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Union Camps during the Civil War - History

Union Camps during the Civil War - History


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The Union was able to provide larger rations to it soldiers than the Confederacy. Nevertheless, even they were issued flour, pork or beef, beans, potatoes, coffee and hardtack (crackers), and told to cook for themselves. Those who had their families with them had an easier time of dealing with food, although rations were limited and foods like hardtack were often old, infested with insects and hardly edible. Agents of the US Sanitary Commission visited the Union camps and reporting to the US government about the needs of the soldiers. The government also provided postal service to the army, facilitating their communication with their families. Uniforms, which were Blue for the Union, initially varied widely across regiments, but were eventually standardized to the government-issued uniforms for Regulars.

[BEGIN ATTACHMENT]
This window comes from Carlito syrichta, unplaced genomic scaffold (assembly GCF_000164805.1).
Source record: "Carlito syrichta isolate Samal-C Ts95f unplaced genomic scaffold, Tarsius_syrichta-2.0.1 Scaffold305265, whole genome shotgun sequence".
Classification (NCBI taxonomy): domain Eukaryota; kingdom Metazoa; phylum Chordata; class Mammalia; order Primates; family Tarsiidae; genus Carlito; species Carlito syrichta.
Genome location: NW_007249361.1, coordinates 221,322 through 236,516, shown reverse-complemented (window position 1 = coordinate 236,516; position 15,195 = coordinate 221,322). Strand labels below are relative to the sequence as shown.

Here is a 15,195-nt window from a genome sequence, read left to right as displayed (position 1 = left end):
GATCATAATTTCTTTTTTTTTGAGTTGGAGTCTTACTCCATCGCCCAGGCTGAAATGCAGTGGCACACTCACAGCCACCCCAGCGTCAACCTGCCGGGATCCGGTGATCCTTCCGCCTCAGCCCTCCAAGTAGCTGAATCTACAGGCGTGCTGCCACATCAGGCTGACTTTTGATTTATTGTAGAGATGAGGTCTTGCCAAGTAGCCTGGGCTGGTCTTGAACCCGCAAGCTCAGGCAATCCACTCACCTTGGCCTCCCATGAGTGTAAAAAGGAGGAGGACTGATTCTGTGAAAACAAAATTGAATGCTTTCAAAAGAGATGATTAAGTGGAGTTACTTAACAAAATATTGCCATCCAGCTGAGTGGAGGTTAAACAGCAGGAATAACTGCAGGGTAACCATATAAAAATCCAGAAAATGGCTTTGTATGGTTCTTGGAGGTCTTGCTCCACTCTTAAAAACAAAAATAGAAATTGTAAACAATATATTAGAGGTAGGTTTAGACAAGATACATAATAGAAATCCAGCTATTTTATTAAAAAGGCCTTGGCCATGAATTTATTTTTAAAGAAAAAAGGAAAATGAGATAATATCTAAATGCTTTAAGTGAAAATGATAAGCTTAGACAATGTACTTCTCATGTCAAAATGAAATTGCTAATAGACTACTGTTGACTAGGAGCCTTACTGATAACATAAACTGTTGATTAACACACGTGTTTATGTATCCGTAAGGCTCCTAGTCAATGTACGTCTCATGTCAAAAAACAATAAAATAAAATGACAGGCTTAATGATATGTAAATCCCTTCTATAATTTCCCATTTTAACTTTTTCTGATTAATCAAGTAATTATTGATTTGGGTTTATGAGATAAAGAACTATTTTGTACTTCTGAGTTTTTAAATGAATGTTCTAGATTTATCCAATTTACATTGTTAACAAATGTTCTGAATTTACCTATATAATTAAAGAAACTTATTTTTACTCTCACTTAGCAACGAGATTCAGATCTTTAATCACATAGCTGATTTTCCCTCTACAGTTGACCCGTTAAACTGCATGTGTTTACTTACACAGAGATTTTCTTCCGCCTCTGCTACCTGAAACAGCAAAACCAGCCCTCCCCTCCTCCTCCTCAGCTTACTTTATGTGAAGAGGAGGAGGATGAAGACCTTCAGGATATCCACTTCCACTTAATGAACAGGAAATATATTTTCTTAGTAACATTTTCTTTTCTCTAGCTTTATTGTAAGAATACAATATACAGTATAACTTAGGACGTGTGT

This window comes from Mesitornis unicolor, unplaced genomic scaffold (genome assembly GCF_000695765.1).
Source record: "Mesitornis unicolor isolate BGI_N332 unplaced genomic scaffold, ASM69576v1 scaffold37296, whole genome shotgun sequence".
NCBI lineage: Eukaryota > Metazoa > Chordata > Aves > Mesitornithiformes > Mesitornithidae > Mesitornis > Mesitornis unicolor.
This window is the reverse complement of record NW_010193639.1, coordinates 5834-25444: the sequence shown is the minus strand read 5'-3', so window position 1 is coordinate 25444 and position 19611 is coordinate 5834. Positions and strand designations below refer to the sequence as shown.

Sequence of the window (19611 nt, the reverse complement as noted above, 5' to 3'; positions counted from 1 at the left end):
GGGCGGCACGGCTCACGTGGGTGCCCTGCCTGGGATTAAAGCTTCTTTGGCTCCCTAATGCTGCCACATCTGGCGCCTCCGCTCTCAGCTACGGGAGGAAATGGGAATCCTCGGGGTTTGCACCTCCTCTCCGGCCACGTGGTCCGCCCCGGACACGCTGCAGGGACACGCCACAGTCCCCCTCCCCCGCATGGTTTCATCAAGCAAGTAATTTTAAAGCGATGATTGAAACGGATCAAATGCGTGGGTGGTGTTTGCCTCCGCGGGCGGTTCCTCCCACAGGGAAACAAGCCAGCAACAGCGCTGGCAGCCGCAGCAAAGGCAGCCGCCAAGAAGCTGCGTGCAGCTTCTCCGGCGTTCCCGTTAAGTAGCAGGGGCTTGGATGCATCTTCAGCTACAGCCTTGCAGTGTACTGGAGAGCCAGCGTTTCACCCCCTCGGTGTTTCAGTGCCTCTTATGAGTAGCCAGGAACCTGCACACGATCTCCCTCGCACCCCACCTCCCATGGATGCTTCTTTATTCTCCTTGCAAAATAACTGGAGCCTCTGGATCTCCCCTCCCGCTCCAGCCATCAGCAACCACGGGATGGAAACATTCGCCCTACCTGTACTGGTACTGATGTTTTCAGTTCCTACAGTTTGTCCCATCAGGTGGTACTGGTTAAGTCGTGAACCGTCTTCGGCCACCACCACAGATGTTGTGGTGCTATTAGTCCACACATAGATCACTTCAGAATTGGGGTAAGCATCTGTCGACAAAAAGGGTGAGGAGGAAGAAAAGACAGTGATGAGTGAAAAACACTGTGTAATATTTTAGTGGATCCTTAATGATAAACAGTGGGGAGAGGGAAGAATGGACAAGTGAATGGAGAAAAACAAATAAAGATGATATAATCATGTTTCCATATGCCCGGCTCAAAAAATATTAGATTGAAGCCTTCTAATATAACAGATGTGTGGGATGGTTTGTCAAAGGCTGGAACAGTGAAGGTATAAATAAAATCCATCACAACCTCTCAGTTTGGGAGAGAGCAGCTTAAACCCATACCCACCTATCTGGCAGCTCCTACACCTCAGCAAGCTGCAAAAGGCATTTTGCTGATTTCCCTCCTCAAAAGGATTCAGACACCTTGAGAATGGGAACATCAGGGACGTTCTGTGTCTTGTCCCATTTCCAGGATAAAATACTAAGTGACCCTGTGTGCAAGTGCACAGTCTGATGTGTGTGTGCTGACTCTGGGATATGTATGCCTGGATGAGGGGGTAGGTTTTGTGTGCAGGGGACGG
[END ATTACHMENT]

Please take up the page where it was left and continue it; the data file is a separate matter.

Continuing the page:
Civil War Camp Life

Camp life&mdashwhether Union or Confederate&mdashwas, mostly, an exercise in boredom.

Social Studies, U.S. History, Storytelling

having to do with the Confederate States of America (south) during the Civil War.

possibly fatal disease with severe, bloody diarrhea.

to search for food or other needs.

insects that prey on animal blood. Singular: louse.

having to do with states supporting the United States (north) during the U.S. Civil War.

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adapted from National Geographic Xpeditions lesson “No Magic Borders”

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NPS Civil War Prisons